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Creating Your Own Web Browser in Less Than Five Minutes with Microsoft Visual C# 2008 Express Edition

  • 3/5/2008

What Is the Design Layout?

You will soon create a new design layout in the form designer. In doing so, you’ll be creating what the application contains and how its content is presented when the user executes the application.

To accomplish this phase of a project, you typically do not need to type a great deal of code; as explained later in this chapter, Visual Studio takes care of this code for you. You have to worry mostly about how your application looks. When you’re done designing all the visual aspects to your liking, your next task usually involves attaching the source code to your visual layout so that your application reacts to and acts upon the user’s input.

In this chapter, you will complete the basic layout. You will learn more advanced layout techniques in following chapters. Let’s start the Web browser project now.

To Create A Simple Web Browser

  1. Start Visual C# 2008 Express Edition by clicking Start, All Programs, Microsoft Visual C# 2008 Express Edition.

  2. Create a new Windows Forms application by using any of the techniques shown in the previous chapters; for instance, you can use either the File menu or the New Project icon in the toolbar. Name the new application MyOwnBrowser.

  3. On the design surface, you’ll see the empty form with a title bar named Form1. Click the title bar once. By default, you don’t see the Properties window. To view it, select the View menu, and then select Properties Window (or press F4). Look at the Properties window on the bottom right of the IDE, as shown in Figure 4-1.

    Figure 4-1

    Figure 4-1 Properties window for MyOwnBrowser application Form control

    We’ll be using most of the properties you see listed here. Right now what is important for you to understand is that most of these properties influence how the control you have selected behaves or what it looks like when you execute your application.

    For all the samples in this book, I suggest you sort the Properties window in ascending alphabetical order; it will be much easier to find properties that I reference in the examples. To sort the properties in ascending alphabetical order, click the Alphabetical button (with the AZ icon) in the Properties window toolbar. The other option is to arrange the controls by category, but this might slow you down as you progress through this book.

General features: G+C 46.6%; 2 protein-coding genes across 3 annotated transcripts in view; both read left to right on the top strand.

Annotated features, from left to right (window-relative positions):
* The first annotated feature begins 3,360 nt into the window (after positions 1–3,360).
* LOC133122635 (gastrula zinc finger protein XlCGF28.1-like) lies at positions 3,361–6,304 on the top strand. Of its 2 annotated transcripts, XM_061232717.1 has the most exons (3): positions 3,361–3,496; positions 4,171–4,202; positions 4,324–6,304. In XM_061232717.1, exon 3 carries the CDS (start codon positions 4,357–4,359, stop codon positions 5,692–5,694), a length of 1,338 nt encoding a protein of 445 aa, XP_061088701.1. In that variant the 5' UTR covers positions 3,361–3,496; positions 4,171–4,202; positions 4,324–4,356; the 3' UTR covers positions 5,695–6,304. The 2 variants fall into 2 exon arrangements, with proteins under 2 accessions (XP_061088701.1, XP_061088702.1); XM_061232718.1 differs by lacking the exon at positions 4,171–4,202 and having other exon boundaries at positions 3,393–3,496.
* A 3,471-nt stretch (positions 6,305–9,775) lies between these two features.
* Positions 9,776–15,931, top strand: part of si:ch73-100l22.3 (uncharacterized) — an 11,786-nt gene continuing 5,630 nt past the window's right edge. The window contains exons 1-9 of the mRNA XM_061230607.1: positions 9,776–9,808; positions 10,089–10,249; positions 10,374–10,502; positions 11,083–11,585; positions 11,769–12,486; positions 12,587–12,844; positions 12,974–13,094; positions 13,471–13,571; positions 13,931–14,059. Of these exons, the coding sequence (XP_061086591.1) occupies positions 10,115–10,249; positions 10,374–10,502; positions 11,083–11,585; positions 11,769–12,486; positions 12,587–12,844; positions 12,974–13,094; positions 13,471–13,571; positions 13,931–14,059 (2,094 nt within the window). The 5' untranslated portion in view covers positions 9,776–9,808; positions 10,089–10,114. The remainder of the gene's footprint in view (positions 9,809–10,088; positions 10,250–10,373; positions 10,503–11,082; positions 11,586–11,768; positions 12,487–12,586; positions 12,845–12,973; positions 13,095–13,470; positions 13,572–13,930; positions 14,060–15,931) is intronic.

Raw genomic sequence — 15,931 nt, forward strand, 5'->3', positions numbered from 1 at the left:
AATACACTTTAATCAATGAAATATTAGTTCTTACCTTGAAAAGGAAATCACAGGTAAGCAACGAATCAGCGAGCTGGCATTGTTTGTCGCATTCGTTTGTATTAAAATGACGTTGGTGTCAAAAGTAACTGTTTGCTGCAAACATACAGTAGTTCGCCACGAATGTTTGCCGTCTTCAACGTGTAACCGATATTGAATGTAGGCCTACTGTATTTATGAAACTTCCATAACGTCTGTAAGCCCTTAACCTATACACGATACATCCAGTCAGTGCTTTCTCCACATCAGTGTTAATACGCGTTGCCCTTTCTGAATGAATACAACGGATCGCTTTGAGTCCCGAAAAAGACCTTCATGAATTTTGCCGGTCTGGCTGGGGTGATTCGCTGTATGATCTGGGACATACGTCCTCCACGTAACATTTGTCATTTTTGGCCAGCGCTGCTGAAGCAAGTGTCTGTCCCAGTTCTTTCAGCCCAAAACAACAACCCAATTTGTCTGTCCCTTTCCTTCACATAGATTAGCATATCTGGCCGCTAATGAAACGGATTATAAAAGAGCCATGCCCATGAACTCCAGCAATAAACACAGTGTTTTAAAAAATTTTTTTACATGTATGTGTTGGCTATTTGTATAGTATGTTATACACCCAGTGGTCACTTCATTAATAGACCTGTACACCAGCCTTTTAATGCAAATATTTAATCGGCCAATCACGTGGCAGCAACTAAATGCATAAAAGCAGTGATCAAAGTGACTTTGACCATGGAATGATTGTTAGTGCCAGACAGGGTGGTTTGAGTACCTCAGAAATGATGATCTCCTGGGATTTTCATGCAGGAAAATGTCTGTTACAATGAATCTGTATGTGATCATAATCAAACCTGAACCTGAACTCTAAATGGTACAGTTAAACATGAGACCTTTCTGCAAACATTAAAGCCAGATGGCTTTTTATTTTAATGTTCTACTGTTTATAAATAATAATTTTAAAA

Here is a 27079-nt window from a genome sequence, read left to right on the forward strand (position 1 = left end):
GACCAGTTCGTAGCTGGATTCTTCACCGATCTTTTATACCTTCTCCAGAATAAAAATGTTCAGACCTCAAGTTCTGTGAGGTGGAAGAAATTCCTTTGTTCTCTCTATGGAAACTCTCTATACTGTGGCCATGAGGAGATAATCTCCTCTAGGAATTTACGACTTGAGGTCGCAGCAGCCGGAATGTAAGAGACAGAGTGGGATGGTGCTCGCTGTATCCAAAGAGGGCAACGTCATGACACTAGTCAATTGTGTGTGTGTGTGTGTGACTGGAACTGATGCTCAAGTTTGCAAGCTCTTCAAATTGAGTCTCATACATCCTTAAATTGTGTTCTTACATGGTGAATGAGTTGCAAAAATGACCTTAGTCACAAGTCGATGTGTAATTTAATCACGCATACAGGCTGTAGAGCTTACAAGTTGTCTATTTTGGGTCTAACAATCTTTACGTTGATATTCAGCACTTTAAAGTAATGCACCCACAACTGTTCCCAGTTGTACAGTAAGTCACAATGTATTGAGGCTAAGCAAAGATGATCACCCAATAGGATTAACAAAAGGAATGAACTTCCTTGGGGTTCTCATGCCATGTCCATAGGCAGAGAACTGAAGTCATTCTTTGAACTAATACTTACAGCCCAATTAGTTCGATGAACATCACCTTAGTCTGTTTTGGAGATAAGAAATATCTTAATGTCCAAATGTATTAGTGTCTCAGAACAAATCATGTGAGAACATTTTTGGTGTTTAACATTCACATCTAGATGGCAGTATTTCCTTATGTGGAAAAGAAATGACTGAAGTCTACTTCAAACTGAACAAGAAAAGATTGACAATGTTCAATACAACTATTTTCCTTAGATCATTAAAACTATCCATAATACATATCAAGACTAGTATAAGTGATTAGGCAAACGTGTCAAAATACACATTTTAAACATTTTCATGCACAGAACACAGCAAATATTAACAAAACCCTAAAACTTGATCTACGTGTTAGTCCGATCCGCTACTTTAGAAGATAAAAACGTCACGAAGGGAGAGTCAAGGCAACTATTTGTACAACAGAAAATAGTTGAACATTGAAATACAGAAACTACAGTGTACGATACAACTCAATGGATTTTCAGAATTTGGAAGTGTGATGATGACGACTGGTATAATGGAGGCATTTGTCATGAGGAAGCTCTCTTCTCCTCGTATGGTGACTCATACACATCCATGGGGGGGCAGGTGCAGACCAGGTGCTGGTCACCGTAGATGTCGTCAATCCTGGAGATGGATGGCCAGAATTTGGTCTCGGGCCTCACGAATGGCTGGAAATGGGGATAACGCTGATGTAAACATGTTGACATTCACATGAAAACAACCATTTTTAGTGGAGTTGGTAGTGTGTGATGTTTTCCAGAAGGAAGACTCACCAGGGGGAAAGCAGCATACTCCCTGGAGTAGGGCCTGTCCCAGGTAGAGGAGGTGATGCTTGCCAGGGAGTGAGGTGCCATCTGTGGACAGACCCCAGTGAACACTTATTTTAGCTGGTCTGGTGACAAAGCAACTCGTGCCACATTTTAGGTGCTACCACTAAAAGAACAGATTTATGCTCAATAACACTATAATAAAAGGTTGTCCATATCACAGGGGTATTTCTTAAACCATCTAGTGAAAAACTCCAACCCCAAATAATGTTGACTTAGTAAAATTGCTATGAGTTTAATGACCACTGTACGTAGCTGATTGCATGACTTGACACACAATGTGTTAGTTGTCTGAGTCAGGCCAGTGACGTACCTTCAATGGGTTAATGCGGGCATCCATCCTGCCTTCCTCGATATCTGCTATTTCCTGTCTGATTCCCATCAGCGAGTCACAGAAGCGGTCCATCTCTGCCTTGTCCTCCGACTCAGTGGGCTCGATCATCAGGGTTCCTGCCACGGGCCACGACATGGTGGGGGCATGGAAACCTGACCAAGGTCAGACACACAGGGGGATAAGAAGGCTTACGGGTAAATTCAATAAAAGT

Whenever you select a property, you’ll see a brief description of its usage at the bottom of the Properties window. Refer to Figure 4-1 as an example. In this case, the Text property is selected, and at the bottom of the Properties window, you can see a succinct message describing the function of the Text property.

    As mentioned in Chapter 3, "Creating Your First Applications", my best advice for learning this software is to try, try, and try again. Visual C# 2008 Express Edition comes with a variety of tools and therefore many possibilities. You will learn to use most of these tools by performing the exercises in this book, but it’s impossible to learn all the variations and possibilities if you don’t do some exploring on your own. With that in mind, to understand the effect of changing a particular property, try all the possible values. Each time you modify a property, build and verify the execution. However, don’t make more than one change at a time. If you do, it will be difficult for you to know which one of your changes actually triggered a visual modification. By exploring possibilities one at a time, you’ll be able to see the effect of your changes immediately.

  4. Make sure you have selected the Form control named Form1 as directed in step 3, and then modify the properties using the values in Table 4-1. The property name to modify is located in the left column, and the value to which to set the property is located in the right column. You may have already completed this step, but to facilitate your data entry, verify that you have sorted the properties in ascending alphabetical order.

    Table 4-1 Form Properties to Change

    Property

    Value

    Text

    My Own Browser

    Size:Width

    640

    Size:Height

    480

    You’ll now add three Windows Forms controls to your browser application: a text box control in which to enter the destination URL, a button to navigate to the Web page, and a WebBrowser control in which the Web page content will be displayed.

  5. Drag a WebBrowser control to the designer surface. The WebBrowser control is located in the Toolbox on the left side of the IDE; it’s the last control in the Common Controls section. By default, this control will fill the designer surface entirely. Because you don’t want that behavior for this particular application, you’ll click the black triangle shown here, which will produce the content of a Smart Tag.

    httpatomoreillycomsourcemspimages729443.jpg

    In this particular example, the Smart Tag helps you undock the control from its parent container (the form). Click the Smart Tag, and select Undock in the Parent Container.

  6. Expand the control so that it occupies almost the entire designer space. To do this, click any of the control handles to change its size.

  7. Select the WebBrowser control by clicking anywhere on the control. Then go to the Properties window, and modify the values for the properties listed in Table 4-2. Modify the values in the same way you modified the form controls in step 4.